cover image Tree Spirits Grass Spirits

Tree Spirits Grass Spirits

Hiromi Ito, trans. from the Japanese by Jon L. Pitt. Nightboat, $19.95 trade paper (188p) ISBN 978-1-64362-192-0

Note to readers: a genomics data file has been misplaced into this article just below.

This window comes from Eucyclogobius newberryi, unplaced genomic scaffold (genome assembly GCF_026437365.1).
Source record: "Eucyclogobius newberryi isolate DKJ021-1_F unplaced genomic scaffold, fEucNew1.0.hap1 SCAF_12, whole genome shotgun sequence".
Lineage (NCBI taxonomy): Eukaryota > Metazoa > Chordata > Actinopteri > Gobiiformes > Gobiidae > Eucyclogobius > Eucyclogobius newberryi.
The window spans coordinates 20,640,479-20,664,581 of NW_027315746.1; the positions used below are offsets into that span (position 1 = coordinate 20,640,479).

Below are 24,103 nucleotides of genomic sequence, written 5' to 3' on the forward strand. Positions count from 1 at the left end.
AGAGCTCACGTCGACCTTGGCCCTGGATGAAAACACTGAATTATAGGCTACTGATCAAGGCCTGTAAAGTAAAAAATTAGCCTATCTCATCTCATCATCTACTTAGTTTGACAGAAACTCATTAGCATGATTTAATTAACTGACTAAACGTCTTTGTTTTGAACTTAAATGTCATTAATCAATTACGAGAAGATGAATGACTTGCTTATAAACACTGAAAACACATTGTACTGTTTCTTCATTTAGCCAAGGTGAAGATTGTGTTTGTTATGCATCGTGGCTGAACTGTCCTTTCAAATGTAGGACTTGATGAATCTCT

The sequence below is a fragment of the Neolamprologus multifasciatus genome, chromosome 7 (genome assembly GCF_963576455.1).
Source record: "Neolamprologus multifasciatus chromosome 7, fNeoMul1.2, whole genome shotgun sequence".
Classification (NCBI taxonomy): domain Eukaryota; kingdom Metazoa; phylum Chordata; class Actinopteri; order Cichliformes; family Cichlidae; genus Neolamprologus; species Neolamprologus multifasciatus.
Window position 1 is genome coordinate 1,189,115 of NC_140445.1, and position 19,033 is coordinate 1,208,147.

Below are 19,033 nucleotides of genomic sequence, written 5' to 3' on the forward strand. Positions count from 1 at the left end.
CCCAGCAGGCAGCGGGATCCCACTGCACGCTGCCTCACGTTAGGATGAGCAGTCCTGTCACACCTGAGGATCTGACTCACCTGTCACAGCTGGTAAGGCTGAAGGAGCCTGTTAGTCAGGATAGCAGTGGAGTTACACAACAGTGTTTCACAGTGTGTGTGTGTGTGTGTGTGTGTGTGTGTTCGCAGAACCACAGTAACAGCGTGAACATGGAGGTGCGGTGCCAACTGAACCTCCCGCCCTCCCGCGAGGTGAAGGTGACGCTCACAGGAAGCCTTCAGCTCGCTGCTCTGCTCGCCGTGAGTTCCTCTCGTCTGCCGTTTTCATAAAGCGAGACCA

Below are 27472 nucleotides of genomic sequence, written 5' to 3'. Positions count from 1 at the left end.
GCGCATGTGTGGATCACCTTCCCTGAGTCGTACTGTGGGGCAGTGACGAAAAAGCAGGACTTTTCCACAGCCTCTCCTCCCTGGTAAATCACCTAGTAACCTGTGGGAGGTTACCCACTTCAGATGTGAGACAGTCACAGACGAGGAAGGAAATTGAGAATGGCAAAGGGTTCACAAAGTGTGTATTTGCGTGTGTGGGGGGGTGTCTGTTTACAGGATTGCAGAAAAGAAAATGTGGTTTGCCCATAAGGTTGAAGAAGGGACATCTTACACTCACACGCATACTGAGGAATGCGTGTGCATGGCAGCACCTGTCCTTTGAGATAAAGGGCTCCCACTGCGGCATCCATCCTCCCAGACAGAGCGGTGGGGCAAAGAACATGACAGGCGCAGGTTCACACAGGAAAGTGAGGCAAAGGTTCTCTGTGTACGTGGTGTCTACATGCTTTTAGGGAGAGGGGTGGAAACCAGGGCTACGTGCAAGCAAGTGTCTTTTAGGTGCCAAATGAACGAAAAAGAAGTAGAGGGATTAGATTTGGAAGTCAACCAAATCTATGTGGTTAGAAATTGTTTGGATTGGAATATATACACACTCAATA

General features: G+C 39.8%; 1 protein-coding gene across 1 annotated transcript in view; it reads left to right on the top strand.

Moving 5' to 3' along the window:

These ruminative essays by poet Ito (The Thorn Puller) explore assimilation, mortality, and identity through the lens of botany. In “The Plants in My Front Yard,” Ito recounts struggling to adjust to life in the U.S. after immigrating to Southern California from Japan with her three daughters in the late 1990s, and notes that she feels an affinity for oxalis flowers that grew around her house, portraying them as fellow immigrants that traveled from their native North America to Japan, where they’re considered a “naturalized species.” The elliptical entries leave readers to piece together their meaning, as in “Living Trees and Dying Trees,” in which Ito describes dealing with the death of her father while visiting Japan with her pregnant daughter and relates how she mistook the red color of a camphor tree’s dying leaves for new growth. As translator Pitt’s astute introduction observes, an underlying theme uniting the essays is that “humans and plants have far more in common than we conventionally believe,” an observation Ito playfully leans into by anthropomorphizing the flora she discusses, writing that a fecund agave plant turned her backyard into “a state that resembles an agave kindergarten” and describing a sequoia sapling as “young enough to wear a diaper.” Finding the humanity in the plant world, these evocative essays will take root in readers’ minds. (Sept.)